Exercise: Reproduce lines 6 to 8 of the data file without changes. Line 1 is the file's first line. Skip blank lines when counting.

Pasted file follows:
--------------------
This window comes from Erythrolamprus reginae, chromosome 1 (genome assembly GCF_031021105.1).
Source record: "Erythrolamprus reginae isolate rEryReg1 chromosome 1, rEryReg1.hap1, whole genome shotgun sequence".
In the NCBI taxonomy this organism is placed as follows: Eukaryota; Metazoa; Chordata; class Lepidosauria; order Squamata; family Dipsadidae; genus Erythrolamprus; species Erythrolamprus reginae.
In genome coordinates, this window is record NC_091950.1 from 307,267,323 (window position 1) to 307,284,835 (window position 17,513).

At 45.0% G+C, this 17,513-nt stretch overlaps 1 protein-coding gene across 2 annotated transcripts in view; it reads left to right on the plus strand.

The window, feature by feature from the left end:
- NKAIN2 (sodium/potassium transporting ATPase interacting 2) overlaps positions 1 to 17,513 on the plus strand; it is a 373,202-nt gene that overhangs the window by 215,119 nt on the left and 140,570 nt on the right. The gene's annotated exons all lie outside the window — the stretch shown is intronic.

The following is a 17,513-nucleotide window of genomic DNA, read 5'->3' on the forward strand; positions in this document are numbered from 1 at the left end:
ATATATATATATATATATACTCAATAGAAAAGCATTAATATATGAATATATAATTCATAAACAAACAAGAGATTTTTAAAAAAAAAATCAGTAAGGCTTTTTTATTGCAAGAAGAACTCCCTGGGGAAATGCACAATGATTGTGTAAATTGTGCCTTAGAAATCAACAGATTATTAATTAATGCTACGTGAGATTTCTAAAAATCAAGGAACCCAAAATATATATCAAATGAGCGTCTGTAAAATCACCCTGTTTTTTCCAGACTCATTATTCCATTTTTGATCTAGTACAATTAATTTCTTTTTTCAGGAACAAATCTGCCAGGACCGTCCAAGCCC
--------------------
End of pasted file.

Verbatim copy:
The window, feature by feature from the left end:
- NKAIN2 (sodium/potassium transporting ATPase interacting 2) overlaps positions 1 to 17,513 on the plus strand; it is a 373,202-nt gene that overhangs the window by 215,119 nt on the left and 140,570 nt on the right. The gene's annotated exons all lie outside the window — the stretch shown is intronic.

The following is a 17,513-nucleotide window of genomic DNA, read 5'->3' on the forward strand; positions in this document are numbered from 1 at the left end: